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Castles & Crusades Players Handbook, 5th Printing Hardcover – August 21, 2012
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Congrats to C&C on this great game, with a beautifully done book that is rich with information and color, and very well organized.
Castles and Crusades [C&C] is a fantastic fantasy RPG in itself. This player handbook is very clear -- based on a very clear game. C&C has game-play resolution methods that are as wise and clever as any I have ever seen. For example, much as in older D&D -- there are just six stats, just seven races and just thirteen classes -- in additon, characters can have a few stats as "primary" and the others as "secondary". So, these options, when multiplied, lead to quite a large range of characters -- but based on only a few choices for each type of option. Yet, the stats, races and classes are very well-chosen for game-balance and classcial Medieval-Fantasy richness.
Amazingly, almost all C&C game-play resolution is resolved via a single type of D20 die-roll versus a twenty-point sliding-scale -- based naturally and directly on just one of the six stats -- as modified in a simple way by the other factors. So, C&C has a very rare two-for-one simple richness. But, it is actually three-for-one -- as C&C can make easy usage of many D&D-type resources -- ideas, manuals, modules and worlds -- for fantastic fantasy Swords-and-Sorcery +++
Reccommended for old Ad&D'ers looking to relive the old days...
The game itself is terrific, as a return to a simpler time in rpg's when the game wasn't overly burdened with many, many different mechanics that slow down game play, but don't significantly contribute to story telling or experiencing the imaginary adventure.
In substance, the Siege engine (the authors' name for the near-d&d like structure that the game is based on) is a wonderful mix of First Edition AD&D (the first hardcover books - the first edition of the game to feature the word Advanced in the title), with some modernized D20 mechanics. In a nice mix of new and old, your abilities are all derived from your race and class, but the chance to perform those abilities is derived from your statistics - here is where the Siege engine adds, in my opinion. Each character can choose (based on race and class choice) up to 3 statistics (of the classic six - Strength, Wisdom, Intelligence, Dexterity, Constitution, and Charisma) to serve as Primary statistics. All abilities that are based on Primary statistics have an additional 30% (+6 on a d20) chance of success over other practitioners of the ability. A player creating a Ranger character might pick Strength and Intelligence as his primary abilities. Another might choose Strength and Dexterity - the two characters will have very different areas of expertise and concentrated focus, even though both are Rangers.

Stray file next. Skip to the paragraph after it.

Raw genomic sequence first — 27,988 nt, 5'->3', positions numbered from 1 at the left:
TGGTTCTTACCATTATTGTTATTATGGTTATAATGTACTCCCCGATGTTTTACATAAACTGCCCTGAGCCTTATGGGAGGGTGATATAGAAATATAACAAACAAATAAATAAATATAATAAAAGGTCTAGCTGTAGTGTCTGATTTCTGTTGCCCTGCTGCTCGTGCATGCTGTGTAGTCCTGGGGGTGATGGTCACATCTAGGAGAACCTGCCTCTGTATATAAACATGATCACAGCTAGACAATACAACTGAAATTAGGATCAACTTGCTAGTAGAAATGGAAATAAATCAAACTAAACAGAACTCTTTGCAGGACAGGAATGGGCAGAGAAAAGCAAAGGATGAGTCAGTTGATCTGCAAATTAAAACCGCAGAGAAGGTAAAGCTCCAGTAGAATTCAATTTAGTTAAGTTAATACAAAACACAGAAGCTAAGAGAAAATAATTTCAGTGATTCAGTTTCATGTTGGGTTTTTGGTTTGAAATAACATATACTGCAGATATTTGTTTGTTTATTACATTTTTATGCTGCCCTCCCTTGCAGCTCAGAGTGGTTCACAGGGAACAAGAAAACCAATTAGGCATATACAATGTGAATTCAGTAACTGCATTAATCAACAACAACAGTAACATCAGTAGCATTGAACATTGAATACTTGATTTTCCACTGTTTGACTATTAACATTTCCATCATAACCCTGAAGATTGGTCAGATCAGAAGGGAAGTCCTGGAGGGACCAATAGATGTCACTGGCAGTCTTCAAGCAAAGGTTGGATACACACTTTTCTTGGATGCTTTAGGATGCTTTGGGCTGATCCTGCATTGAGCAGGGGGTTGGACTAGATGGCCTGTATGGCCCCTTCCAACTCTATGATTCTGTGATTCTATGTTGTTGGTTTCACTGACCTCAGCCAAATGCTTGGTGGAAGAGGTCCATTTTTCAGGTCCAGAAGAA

Combat is quick, and straight forward. A quick roll of initiative (on a D10), players and non-players then act in order. Ties are broken by Dexterity bonus. Roll to hit, roll for damage. Spells may involve a resistance roll, or a saving roll. Abilities require a single dice roll. All in all, the combat runs great, and quick. Players are more interested in where their companions are, what the tactical situation of the fight is, and how to gain the upper hand through maneuver and magic, rather than picking just the right feat for the situation.
Having run some sessions (and having a very long history with rpg's in general, and all the versions of D&D in particular), I have to admit that I miss having some sort of skill system. The Non Weapon Proficiency system from First or Second edition AD&D would do nicely, as would the Skills system from Third edition. Feats are (thankfully) absent, as they are the one thing about Third edition that keeps me from liking it (and it's worst aspect, from the point of view of a DM preparing adventures).
Combat in Castles and Crusades runs very smoothly and cleanly, and is over quick, while still having all the round-to-round decision making and tactical choices of a good rpg. Magic is done very well, with a very nice spell list for the different classes, good rules on acquiring spells.
This with the companion volume - Monsters and Treasures Castles And Crusades Monsters & Treasures- makes a great rpg. I have to say, that I am anxiously awaiting the Castle Keepers Guide (now, if I am correct, due out in Autumn 2007). It is supposed to add a lot, and will be twice the size of the Players Handbook. If it adds a skill system, and (apostasy) somewhat more detailed initiative rules, then I will be in seventh heaven. If not, one of the greatest things about Castles and Crusades is that it can very very easily be added to, and I could easily plug in my favorite skill system and initiative rules.